I often fail problems, because I fail to round correctly. I want to know what are the safest and easiest methods to do the following:
1. Round a double to the nearest integer 2. Take the ceiling of a double. ie. 1.2 > 2 3. Round a double to x significant figures. ie. 1.239 rounded to 2 significant figures should be 1.24.
Also can I trust Math.round() to work? Can I trust (int)Math.pow(x,y) to work when both x and y are supposed to be integers? 

I haven't seen a situation in TopCoder where 1 or 2 were necessary. If they were necessary the problem statement should include some tiebreaking text, or disallow inputs where ties could occur.
Otherwise some implementations could return results that differ by 1.0 (or more if the result is used in further calculations)  which is slightly over the usual 1e9 absolute and relative error.
My guess with pow is that it uses exponentiation of e, and therefore cannot be guaranteed to give the expected result. On the other hand, I would be surprised if there were a combination of values that gave the wrong answer (as long as the number fits in an int). If the type were a 64bit long, the tables are turned, as a double doesn't have enough precision.
In Java, Math.round(d) just does (int)(d+0.5d)
Edit: I've tried Math.pow() for numbers up to 50000 with no errors. 

1. Math.round. I only usually use this in competitions when it's supposed to be really close to the actual number. 2. Math.ceil 3. In Java, you probably just have to do that if you're returning a string. Use java.text.DecimalFormat  new DecimalFormat("0.00").format(1.239). Note that to break real ties (i.e. 1.235), it uses roundeven conventions. If you need roundup conventions, you should probably use Math.round(1.235*100)/100.0 or something (I guess that's a reason to use Math.rint?). Well thoughtout TC problems usually try to avoid the case where this is a problem. 4. I trust Math.round. If I'm using Math.pow on integer values, I usually round the result, in case the answer is for some reason nonexact. What would be safer is to write your own exponentation algorithm I guess. Of course, as misof pointed out, if the value can be exactly represented in a double, the answer should be accurate (although he didn't say this specifically about exponentation, it probably is still true). Rounding won't solve the problem where an integral value just can't be represented in the floating point system being used (but this is a double>long problem, not a double>int problem, as misof also mentioned).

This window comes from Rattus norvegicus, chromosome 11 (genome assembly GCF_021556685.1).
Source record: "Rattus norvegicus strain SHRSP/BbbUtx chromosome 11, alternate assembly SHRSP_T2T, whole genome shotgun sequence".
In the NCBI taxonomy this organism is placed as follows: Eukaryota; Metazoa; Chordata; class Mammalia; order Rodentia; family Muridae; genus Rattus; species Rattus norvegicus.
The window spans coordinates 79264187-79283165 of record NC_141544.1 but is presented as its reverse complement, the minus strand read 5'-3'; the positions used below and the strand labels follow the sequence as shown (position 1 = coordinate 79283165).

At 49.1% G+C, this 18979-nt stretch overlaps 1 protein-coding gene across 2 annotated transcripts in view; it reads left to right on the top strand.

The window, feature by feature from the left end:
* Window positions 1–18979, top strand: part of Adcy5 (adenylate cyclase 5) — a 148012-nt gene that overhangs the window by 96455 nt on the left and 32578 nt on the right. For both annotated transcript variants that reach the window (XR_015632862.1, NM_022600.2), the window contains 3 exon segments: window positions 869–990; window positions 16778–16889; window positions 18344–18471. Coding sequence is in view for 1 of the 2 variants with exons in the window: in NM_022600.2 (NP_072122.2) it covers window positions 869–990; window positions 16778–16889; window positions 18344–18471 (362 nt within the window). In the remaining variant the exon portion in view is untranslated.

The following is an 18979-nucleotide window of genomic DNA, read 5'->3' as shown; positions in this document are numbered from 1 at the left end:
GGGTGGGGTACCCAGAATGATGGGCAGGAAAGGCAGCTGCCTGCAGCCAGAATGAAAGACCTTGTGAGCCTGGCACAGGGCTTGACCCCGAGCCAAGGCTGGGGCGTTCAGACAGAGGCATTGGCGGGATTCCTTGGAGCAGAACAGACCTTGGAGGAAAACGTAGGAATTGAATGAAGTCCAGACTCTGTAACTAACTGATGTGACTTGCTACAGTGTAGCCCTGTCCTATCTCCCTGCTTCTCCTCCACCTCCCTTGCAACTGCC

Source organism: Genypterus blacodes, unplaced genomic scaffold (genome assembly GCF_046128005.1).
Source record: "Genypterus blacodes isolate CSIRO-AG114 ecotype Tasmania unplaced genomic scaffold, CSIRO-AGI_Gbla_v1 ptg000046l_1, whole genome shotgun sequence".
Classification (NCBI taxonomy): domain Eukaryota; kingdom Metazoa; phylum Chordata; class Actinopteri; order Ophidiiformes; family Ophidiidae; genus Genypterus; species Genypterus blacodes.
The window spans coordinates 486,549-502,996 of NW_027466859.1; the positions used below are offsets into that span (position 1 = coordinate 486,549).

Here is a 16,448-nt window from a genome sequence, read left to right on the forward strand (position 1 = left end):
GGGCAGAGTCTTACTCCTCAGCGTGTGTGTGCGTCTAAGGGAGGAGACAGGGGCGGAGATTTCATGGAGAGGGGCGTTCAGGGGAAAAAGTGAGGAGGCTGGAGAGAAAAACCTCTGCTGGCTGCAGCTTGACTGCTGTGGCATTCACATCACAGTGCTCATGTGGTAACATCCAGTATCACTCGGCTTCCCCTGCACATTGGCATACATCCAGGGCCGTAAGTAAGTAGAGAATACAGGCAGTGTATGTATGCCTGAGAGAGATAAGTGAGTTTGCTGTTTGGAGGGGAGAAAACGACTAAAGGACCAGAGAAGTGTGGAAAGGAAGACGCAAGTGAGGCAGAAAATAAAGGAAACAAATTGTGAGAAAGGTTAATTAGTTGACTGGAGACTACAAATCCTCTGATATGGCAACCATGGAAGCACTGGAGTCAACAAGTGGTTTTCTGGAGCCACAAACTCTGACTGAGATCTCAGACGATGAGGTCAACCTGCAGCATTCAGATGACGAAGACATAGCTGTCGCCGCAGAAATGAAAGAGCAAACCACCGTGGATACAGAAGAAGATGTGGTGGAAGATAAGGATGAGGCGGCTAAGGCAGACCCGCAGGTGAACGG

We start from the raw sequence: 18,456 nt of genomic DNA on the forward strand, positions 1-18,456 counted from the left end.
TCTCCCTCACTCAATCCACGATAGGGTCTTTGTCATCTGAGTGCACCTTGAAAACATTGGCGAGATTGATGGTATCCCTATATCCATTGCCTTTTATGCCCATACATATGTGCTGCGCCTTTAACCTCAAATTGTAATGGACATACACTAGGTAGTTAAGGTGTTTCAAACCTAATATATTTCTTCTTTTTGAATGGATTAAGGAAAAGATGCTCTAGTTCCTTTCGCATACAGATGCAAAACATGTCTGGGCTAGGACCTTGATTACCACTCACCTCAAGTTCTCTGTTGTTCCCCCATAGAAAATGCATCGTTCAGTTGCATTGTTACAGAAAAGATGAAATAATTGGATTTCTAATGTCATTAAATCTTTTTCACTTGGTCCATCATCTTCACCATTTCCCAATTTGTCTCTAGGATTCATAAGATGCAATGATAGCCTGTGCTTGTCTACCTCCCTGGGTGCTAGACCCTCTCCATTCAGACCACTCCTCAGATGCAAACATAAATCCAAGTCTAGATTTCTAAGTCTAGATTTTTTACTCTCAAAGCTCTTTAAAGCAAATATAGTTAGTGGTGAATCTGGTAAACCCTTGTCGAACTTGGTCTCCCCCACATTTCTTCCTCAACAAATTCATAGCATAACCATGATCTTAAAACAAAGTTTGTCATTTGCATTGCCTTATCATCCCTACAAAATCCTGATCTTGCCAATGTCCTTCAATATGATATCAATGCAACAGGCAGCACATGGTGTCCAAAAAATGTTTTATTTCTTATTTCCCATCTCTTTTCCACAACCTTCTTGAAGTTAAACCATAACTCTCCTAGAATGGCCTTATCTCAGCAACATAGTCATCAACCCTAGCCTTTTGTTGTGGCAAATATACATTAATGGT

Maybe someone (perhaps Kawigi himself) can show safe ways of doing this in C/C++?
I remember, for example, that sprintf does something that wasn't intuitive; at least, I remember that a lot of people failed a problem recently because sprintf wasn't rounding in an 'expected' way. (This relates to item 3.) 

I think sprintf uses roundeven as well, so the same thing that I said about Java's DecimalFormat should be applied to sprintf and similar C functions. Of course, it's also possible that the rounding convention isn't consistent between platforms or libraries. But most TC problems will disallow inputs which give an answer that is within some amount of being exactly between two possible distict output strings. There are a few, though, that don't, and I think I remember reading in one problem that .5 should always round up for the output. That's a situation to multiply and use round rather than using sprintf or DecimalFormat. If you have a problem that asks specifically for roundeven output, then you are probably more likely to make it with DecimalFormat or sprintf (of course, I've only ever seen something like that in ACM, and when I figured out later that that's what DecimalFormat did, I was kicking myself).
I suspect that round, ceil, floor and rint are all similarly safe ways to do different kinds of rounding using cmath. 

Thank you for all the answers! What else can DecimalFormat do? 

How do you explain that (long)Math.pow(3,35) is wrong by 3? 

3^{35} requires 56 bits to represent, but a double only has 52 bits of precision. 

Your question prompted a response from me, but it turns out the forums have a limit on the size of a response. As a result, I'll post it to a new thread. 

I'm flattered that you would ask me, but you should really ask the experts.
In general, you use "." for a decimal point (which means that it gets changed to a "," for Europe and stuff  something to be careful about. This is what makes the KawigiEdit problem timer not work for some people), "," for a 'thousands' seperator, "0" to represent digits that must exist and will use a '0' if there is no significant digit there, and '#' for digits that should be shown if they are significant. 

My point was that if the result fits within an int, then the result should be correct when cast to an int; but a long has too much precision to fit in a double. Edit: typo Other edit: duh 

Actually, the following is found in the specs: "If both arguments are integers, then the result is exactly equal to the mathematical result of raising the first argument to the power of the second argument if that result can in fact be represented exactly as a double value."
At: http://java.sun.com/j2se/1.5.0/docs/api/java/lang/Math.html